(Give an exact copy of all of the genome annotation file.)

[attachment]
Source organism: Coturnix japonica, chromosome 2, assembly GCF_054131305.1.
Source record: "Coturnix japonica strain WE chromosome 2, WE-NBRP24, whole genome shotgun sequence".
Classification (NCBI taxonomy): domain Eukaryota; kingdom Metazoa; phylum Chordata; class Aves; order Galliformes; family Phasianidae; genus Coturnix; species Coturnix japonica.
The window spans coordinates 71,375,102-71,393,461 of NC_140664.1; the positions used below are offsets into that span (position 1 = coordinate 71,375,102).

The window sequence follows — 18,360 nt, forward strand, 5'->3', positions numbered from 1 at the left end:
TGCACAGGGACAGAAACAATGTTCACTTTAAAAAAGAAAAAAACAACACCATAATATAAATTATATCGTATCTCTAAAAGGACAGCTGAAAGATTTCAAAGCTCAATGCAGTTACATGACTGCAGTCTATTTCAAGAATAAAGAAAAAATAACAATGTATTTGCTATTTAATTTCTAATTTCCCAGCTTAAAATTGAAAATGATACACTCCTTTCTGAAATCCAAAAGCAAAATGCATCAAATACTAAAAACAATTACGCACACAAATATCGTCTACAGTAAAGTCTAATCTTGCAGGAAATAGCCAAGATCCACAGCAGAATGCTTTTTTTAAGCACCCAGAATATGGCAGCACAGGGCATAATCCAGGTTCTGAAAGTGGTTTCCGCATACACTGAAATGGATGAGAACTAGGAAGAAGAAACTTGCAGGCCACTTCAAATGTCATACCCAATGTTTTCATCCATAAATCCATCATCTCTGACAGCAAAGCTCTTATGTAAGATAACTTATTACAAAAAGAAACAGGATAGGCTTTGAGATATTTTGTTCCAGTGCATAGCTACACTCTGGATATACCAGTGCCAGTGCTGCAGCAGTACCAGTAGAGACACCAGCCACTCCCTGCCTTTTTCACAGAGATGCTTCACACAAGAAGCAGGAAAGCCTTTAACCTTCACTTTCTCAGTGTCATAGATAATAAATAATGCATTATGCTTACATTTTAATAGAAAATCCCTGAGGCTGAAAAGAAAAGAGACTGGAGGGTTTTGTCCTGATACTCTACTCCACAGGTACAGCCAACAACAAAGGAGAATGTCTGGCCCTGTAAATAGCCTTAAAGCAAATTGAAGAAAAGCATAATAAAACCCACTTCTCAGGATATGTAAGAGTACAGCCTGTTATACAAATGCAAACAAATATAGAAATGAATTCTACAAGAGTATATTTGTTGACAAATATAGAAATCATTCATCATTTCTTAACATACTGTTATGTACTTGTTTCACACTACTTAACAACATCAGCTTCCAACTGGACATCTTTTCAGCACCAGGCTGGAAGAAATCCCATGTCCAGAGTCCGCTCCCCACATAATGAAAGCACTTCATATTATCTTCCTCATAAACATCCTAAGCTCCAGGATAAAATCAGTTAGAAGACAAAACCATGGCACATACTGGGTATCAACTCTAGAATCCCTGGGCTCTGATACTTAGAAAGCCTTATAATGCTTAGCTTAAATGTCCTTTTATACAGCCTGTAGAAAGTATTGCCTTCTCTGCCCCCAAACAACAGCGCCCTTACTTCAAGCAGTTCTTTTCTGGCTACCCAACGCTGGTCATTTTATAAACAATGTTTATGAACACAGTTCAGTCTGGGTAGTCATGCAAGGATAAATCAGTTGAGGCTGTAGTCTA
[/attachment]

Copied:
Source organism: Coturnix japonica, chromosome 2, assembly GCF_054131305.1.
Source record: "Coturnix japonica strain WE chromosome 2, WE-NBRP24, whole genome shotgun sequence".
Classification (NCBI taxonomy): domain Eukaryota; kingdom Metazoa; phylum Chordata; class Aves; order Galliformes; family Phasianidae; genus Coturnix; species Coturnix japonica.
The window spans coordinates 71,375,102-71,393,461 of NC_140664.1; the positions used below are offsets into that span (position 1 = coordinate 71,375,102).

The window sequence follows — 18,360 nt, forward strand, 5'->3', positions numbered from 1 at the left end:
TGCACAGGGACAGAAACAATGTTCACTTTAAAAAAGAAAAAAACAACACCATAATATAAATTATATCGTATCTCTAAAAGGACAGCTGAAAGATTTCAAAGCTCAATGCAGTTACATGACTGCAGTCTATTTCAAGAATAAAGAAAAAATAACAATGTATTTGCTATTTAATTTCTAATTTCCCAGCTTAAAATTGAAAATGATACACTCCTTTCTGAAATCCAAAAGCAAAATGCATCAAATACTAAAAACAATTACGCACACAAATATCGTCTACAGTAAAGTCTAATCTTGCAGGAAATAGCCAAGATCCACAGCAGAATGCTTTTTTTAAGCACCCAGAATATGGCAGCACAGGGCATAATCCAGGTTCTGAAAGTGGTTTCCGCATACACTGAAATGGATGAGAACTAGGAAGAAGAAACTTGCAGGCCACTTCAAATGTCATACCCAATGTTTTCATCCATAAATCCATCATCTCTGACAGCAAAGCTCTTATGTAAGATAACTTATTACAAAAAGAAACAGGATAGGCTTTGAGATATTTTGTTCCAGTGCATAGCTACACTCTGGATATACCAGTGCCAGTGCTGCAGCAGTACCAGTAGAGACACCAGCCACTCCCTGCCTTTTTCACAGAGATGCTTCACACAAGAAGCAGGAAAGCCTTTAACCTTCACTTTCTCAGTGTCATAGATAATAAATAATGCATTATGCTTACATTTTAATAGAAAATCCCTGAGGCTGAAAAGAAAAGAGACTGGAGGGTTTTGTCCTGATACTCTACTCCACAGGTACAGCCAACAACAAAGGAGAATGTCTGGCCCTGTAAATAGCCTTAAAGCAAATTGAAGAAAAGCATAATAAAACCCACTTCTCAGGATATGTAAGAGTACAGCCTGTTATACAAATGCAAACAAATATAGAAATGAATTCTACAAGAGTATATTTGTTGACAAATATAGAAATCATTCATCATTTCTTAACATACTGTTATGTACTTGTTTCACACTACTTAACAACATCAGCTTCCAACTGGACATCTTTTCAGCACCAGGCTGGAAGAAATCCCATGTCCAGAGTCCGCTCCCCACATAATGAAAGCACTTCATATTATCTTCCTCATAAACATCCTAAGCTCCAGGATAAAATCAGTTAGAAGACAAAACCATGGCACATACTGGGTATCAACTCTAGAATCCCTGGGCTCTGATACTTAGAAAGCCTTATAATGCTTAGCTTAAATGTCCTTTTATACAGCCTGTAGAAAGTATTGCCTTCTCTGCCCCCAAACAACAGCGCCCTTACTTCAAGCAGTTCTTTTCTGGCTACCCAACGCTGGTCATTTTATAAACAATGTTTATGAACACAGTTCAGTCTGGGTAGTCATGCAAGGATAAATCAGTTGAGGCTGTAGTCTA